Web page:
Lula’s new government – the third for him and the fifth of the Workers’ Party – has begun its honeymoon with voters by announcing the reactivation of state policies that had been neglected or sabotaged by the previous government. In addition, the public budget has already begun to be put in order, after the feast of benefits granted by Bolsonaro to try to win the elections. This should guarantee Lula a smooth start to his government due to a lack of resources in Brazil.
But despite Lula’s promises not to increase personnel expenses or lose sight of the programmatic focus, the large number of ministries distributed among his broad base of parliamentary support, now transformed into a “broad front”, smells of mothballs.
For example, the strategic area of Science and Technology was entrusted to a leader of the Communist Party of Brazil (PCdoB) who has no background in the field. The same can be said of the areas of Communications and Tourism, which were assigned to the Union Brazil Party; the areas of Mines and Energy; and Fisheries, to the Social Democratic Party (PSD); Cities, to the Brazilian Democratic Movement (MDB) and the areas of Agrarian Development and Management to members of the Workers’ Party (PT). In all these cases, those elected seem to lack the necessary experience to face effectively, from the beginning, the respective demands of their portfolios in a Government that speaks of “urgencies” and of not having “room for mistakes”.
This practice is not exclusive to the PT. It is a structural problem of Brazilian democracy, responsible, in large part, for its malfunctioning, since it empowers political factions, disguised as parties, with no commitment to the public good. The problem is that Brazilian Realpolitik insists on disregarding the effects of such pragmatism on the very legitimacy of the system, attributing the acute symptoms of its degeneration solely to the Bolsonarist follies and their prodigious disinformation machine.
To the blind self-confidence of Brazilian pragmatism and its art of accommodating interests is added the self-absorption of the left in its eternal game of instrumentalization of the “democratic struggle”. This feeling of infallibility seems to prevent us from being fully aware of the mistakes made since the re-democratization of the country. This can be seen in Lula’s disregard for the control of public spending, without taking into account that in Brazil the state is expensive, a prisoner of wasteful oligarchies – which offers low-quality services, such as basic education, health, and security – in the midst of institutionalized corruption.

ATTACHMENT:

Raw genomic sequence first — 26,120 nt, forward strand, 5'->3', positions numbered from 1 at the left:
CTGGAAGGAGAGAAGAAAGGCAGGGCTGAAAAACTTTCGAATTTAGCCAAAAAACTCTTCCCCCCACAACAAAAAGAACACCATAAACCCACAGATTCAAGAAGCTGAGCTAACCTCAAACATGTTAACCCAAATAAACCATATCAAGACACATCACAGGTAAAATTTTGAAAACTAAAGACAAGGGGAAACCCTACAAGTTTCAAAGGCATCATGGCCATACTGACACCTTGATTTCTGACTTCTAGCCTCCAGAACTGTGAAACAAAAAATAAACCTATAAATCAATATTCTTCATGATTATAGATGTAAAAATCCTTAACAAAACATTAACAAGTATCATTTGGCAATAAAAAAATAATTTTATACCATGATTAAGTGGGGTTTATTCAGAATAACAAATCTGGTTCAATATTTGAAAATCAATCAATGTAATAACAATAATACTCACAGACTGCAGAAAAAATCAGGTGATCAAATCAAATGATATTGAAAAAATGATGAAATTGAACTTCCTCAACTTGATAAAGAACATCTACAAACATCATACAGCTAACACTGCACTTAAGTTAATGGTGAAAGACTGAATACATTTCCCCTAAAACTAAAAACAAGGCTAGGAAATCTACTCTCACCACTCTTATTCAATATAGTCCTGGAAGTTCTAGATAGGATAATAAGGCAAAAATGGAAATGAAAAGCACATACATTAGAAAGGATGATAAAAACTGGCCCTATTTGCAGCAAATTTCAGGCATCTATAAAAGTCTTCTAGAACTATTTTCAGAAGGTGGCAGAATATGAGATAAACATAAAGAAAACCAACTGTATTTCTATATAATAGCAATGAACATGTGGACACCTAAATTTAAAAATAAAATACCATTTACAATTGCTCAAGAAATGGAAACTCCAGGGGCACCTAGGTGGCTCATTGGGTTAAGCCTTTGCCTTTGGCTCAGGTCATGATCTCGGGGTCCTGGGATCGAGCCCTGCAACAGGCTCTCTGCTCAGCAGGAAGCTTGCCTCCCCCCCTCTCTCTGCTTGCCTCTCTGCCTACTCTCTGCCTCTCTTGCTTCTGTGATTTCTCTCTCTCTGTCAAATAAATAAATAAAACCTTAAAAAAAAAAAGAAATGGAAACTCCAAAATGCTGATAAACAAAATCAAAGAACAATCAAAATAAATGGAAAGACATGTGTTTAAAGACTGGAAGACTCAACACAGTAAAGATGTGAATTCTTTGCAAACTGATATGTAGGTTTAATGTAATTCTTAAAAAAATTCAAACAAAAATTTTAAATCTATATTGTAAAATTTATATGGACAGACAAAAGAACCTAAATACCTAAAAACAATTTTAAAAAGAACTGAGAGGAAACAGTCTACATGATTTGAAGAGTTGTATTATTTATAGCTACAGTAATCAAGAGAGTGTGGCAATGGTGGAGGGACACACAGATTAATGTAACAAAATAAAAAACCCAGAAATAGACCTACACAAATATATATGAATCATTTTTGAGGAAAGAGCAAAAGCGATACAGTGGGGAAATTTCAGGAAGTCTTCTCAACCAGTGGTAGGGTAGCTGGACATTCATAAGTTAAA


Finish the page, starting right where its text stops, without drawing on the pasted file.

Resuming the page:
In fact, much of the wage earners’ quality of life depends on access to quality public services and not so much on the consumer market, which has been so prominent in the thirteen years of PT governments.
On the other hand, it is not surprising that in his inauguration speech, Lula did not cover the issue of corruption, appointing to the National Integration portfolio a politician sentenced by the Supreme Court of Justice to six years in prison for embezzlement, according to the NGO Transparency International. The president also did not mention the efficiency of the government machine and public security, as if they were resolved issues that do not affect the poorest.
After the recent bolsonarist coup attempt, these issues may be even less discussed by experts and the media, in order to avoid criticizing the government after the strong attacks on democracy and its institutions. However, these issues will be inexorably present in the daily life of the population and no government will succeed if it does not confront them, which implies confronting the parasitic sectors that dominate the public machine.
In addition to Brazil’s structural problems, the new government will face economic stagnation worsened by the global economic crisis. And here we enter the most delicate question for the survival of our democracy: how long will we be able to refinance our social debt through public debt, without taking effective measures for the sustainability of economic and social development?
Judging by the speeches of Lula and Vice President Geraldo Alckmin, this problem is no longer an anachronistic issue for Brazilian elites. However, the effectiveness of confronting it is hampered by the objective issue of public budgeting and planning, and by the way, the political system implements them.
Returning to the path of development presents us with the double challenge of distributive pressure and the growth of the state, in the face of multiple particular (corporate) interests at the level of companies and state segments. The budgetary pressure of this type of agreement can be seen in the “spending ceiling” instituted by the government of Michel Temer, both because it excluded the costs of the public debt and because it underestimated the social needs present in a democracy.
The solution to this impasse requires much more than the democratic consensus that the new government seems capable of offering. Both in terms of the elaboration of effective solutions, bringing together thinkers and political forces of diverse orientations, and the urgency of facing and resolving the crisis of legitimacy, which requires the transformation of factions into real parties. These goals cannot be achieved by the policy of conciliation as it has been historically established in the country.
At this stage of national political life, the inability of the new government to generate and make viable these solutions could be the New Republic death sentence. In all previous cases, once the political power had exhausted its room for maneuver, the change counted on the direct participation of the military, either to redefine the terms of the liberal regime or to suppress it. Let us strive, then, to produce agreed solutions capable of avoiding the misfortunes of the past.
*Translated from Spanish by Janaína Ruviaro da Silva